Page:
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Int J Drug Policy. 2010 Sep;21(5):437-9. doi: 10.1016/j.drugpo.2010.02.003. Epub 2010 Mar 15.

Misdirected opposition: Evidence opposing "not in my back yard" arguments against syringe exchange programmes.

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1
University of Illinois at Chicago, School of Public Health, 1603 West Taylor Street, MC923, Chicago, IL 60612, USA. chevy@uic.edu

Abstract

BACKGROUND:

Despite overwhelming evidence of their effectiveness, the establishment and maintenance of syringe exchange programmes (SEPs) in the US continue to draw opposition from community members, religious and political leaders, and law enforcement officials. One argument against SEPs is that they draw drug activity into the communities where they operate.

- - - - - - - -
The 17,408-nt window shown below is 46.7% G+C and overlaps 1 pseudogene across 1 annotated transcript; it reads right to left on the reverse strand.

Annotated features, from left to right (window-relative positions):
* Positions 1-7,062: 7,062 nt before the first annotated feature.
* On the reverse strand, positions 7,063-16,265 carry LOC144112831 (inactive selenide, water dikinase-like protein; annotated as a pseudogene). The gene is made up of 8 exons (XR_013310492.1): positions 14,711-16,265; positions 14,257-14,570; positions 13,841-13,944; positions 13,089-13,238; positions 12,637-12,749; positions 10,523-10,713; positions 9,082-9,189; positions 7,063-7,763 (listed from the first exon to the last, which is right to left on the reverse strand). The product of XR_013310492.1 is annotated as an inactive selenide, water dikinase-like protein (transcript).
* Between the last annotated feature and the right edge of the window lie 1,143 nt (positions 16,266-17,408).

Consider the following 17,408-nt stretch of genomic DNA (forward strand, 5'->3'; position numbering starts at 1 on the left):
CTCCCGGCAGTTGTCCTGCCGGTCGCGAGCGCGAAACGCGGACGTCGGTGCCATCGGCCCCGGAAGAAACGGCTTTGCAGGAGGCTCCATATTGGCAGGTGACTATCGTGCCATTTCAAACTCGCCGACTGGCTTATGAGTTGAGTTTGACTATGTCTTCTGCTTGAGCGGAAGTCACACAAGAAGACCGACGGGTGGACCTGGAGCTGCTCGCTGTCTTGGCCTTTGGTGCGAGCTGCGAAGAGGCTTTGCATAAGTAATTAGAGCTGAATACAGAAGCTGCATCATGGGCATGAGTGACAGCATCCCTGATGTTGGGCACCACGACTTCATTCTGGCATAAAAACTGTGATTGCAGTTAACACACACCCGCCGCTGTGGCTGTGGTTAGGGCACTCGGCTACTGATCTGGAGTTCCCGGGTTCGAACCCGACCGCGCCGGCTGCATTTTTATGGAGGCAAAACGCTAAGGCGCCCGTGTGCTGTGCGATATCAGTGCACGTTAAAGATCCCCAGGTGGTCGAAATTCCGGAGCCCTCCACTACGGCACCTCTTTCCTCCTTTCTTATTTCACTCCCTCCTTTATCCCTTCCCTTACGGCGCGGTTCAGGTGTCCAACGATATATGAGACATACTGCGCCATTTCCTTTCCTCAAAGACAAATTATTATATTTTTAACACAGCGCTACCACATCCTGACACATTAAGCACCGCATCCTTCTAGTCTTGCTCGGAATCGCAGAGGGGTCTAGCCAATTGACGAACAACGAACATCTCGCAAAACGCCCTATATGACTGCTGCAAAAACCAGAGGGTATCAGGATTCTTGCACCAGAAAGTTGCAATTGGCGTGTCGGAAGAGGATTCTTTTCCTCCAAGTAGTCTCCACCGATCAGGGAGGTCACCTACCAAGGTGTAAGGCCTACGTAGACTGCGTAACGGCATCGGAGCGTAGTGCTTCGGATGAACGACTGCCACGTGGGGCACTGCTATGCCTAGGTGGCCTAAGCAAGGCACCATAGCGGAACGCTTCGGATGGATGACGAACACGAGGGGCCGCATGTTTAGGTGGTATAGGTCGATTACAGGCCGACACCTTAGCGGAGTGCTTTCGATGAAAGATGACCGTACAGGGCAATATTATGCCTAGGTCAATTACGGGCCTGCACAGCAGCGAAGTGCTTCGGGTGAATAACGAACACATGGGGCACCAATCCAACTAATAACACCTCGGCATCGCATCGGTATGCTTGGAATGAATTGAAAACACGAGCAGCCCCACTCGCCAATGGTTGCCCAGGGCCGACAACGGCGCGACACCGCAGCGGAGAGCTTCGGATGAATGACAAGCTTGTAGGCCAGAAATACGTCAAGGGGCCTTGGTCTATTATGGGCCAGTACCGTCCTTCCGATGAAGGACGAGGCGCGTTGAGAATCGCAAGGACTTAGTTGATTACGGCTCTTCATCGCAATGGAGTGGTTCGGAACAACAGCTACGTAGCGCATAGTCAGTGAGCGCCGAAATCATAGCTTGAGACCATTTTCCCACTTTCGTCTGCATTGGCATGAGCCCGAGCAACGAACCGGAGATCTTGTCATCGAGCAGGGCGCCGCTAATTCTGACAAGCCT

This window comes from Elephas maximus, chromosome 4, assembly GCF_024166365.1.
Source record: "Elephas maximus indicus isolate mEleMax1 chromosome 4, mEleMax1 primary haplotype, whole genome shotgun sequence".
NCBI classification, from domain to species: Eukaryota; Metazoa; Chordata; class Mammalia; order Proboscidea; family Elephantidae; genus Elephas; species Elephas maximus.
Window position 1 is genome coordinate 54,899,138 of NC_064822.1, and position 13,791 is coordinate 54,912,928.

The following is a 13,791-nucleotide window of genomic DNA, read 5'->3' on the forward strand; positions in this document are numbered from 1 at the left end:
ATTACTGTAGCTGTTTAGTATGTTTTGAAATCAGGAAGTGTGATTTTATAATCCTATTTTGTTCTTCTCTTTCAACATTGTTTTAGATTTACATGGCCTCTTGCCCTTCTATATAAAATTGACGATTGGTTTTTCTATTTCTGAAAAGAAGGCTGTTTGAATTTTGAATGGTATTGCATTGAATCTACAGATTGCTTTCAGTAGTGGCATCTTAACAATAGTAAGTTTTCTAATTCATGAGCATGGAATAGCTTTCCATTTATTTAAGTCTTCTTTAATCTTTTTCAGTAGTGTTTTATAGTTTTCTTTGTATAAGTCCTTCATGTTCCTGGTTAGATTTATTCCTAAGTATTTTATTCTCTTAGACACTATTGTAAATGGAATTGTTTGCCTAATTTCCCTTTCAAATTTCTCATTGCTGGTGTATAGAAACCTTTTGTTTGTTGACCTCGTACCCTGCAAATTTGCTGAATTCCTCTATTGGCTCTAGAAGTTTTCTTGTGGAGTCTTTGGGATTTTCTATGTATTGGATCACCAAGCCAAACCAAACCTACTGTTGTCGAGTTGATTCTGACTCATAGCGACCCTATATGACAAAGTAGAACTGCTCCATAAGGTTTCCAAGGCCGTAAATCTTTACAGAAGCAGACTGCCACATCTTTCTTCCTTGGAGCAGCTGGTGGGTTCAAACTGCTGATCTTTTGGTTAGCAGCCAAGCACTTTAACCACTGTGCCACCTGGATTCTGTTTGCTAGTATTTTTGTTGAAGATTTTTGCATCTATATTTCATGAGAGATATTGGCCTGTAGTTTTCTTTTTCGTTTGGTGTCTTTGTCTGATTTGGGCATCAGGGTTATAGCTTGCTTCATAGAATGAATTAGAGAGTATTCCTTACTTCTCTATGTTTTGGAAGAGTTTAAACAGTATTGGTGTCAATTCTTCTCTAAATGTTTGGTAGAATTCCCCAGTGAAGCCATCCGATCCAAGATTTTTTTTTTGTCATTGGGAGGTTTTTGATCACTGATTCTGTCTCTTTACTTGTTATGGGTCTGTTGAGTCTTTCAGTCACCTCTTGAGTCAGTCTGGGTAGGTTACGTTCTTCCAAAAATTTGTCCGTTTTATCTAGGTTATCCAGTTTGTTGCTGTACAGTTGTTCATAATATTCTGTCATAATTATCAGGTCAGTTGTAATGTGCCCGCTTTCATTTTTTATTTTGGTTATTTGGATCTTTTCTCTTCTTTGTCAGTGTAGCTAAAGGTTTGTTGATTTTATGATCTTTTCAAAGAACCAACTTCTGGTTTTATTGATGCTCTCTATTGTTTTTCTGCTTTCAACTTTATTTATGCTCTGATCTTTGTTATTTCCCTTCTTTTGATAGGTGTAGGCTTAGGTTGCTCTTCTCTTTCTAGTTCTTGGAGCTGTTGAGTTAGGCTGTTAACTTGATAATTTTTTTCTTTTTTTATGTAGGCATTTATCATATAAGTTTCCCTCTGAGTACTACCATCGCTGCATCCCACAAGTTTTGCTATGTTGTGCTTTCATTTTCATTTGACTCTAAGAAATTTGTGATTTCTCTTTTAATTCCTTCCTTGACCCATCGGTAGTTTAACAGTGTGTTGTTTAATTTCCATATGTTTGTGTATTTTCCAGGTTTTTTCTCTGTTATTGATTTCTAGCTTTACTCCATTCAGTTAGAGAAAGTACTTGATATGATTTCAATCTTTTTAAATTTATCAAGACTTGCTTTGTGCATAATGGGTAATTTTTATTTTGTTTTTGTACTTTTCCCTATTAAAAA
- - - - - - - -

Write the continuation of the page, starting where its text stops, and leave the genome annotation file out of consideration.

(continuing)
METHODS:

We use 8 years of survey data from participants attending an SEP in Chicago to explore this argument by reviewing responses (N=4827) to a question asking participants the main reason they spend time in the area.

RESULTS:

Findings show far more participants come to the area to buy drugs (60%) than to exchange needles (3.8%), and differences exist by ethnicity. More whites than blacks or Latinos reported being in the area primarily to buy drugs and use the SEP.

CONCLUSION:

Re-directing opposition from SEPs to constructive ways of addressing fundamental causes of drug markets is recommended.

PMID:
20233654
DOI:
10.1016/j.drugpo.2010.02.003
[Indexed for MEDLINE]
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